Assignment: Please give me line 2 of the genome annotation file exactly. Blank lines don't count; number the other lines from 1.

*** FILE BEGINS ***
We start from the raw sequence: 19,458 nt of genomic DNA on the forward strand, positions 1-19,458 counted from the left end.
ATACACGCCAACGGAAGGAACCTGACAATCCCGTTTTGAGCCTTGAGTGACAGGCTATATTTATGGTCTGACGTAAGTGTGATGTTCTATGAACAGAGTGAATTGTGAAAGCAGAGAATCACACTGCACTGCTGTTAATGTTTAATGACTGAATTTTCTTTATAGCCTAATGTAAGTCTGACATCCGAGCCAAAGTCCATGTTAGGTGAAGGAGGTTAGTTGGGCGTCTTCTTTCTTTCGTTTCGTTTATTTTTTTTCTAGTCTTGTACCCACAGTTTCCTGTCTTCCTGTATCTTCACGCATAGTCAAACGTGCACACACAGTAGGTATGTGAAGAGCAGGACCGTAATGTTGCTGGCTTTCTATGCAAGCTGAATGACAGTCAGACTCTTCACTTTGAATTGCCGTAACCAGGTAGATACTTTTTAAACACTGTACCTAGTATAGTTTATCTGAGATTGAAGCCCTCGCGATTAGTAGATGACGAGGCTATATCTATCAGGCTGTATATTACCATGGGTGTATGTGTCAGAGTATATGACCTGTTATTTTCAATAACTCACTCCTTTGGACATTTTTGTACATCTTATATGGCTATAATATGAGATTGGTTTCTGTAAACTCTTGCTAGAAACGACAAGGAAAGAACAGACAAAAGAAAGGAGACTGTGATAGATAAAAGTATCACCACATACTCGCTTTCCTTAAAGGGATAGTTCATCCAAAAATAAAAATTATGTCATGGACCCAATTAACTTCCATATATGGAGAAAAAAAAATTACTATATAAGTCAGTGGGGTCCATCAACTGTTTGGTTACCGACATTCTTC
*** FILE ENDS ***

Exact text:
ATACACGCCAACGGAAGGAACCTGACAATCCCGTTTTGAGCCTTGAGTGACAGGCTATATTTATGGTCTGACGTAAGTGTGATGTTCTATGAACAGAGTGAATTGTGAAAGCAGAGAATCACACTGCACTGCTGTTAATGTTTAATGACTGAATTTTCTTTATAGCCTAATGTAAGTCTGACATCCGAGCCAAAGTCCATGTTAGGTGAAGGAGGTTAGTTGGGCGTCTTCTTTCTTTCGTTTCGTTTATTTTTTTTCTAGTCTTGTACCCACAGTTTCCTGTCTTCCTGTATCTTCACGCATAGTCAAACGTGCACACACAGTAGGTATGTGAAGAGCAGGACCGTAATGTTGCTGGCTTTCTATGCAAGCTGAATGACAGTCAGACTCTTCACTTTGAATTGCCGTAACCAGGTAGATACTTTTTAAACACTGTACCTAGTATAGTTTATCTGAGATTGAAGCCCTCGCGATTAGTAGATGACGAGGCTATATCTATCAGGCTGTATATTACCATGGGTGTATGTGTCAGAGTATATGACCTGTTATTTTCAATAACTCACTCCTTTGGACATTTTTGTACATCTTATATGGCTATAATATGAGATTGGTTTCTGTAAACTCTTGCTAGAAACGACAAGGAAAGAACAGACAAAAGAAAGGAGACTGTGATAGATAAAAGTATCACCACATACTCGCTTTCCTTAAAGGGATAGTTCATCCAAAAATAAAAATTATGTCATGGACCCAATTAACTTCCATATATGGAGAAAAAAAAATTACTATATAAGTCAGTGGGGTCCATCAACTGTTTGGTTACCGACATTCTTC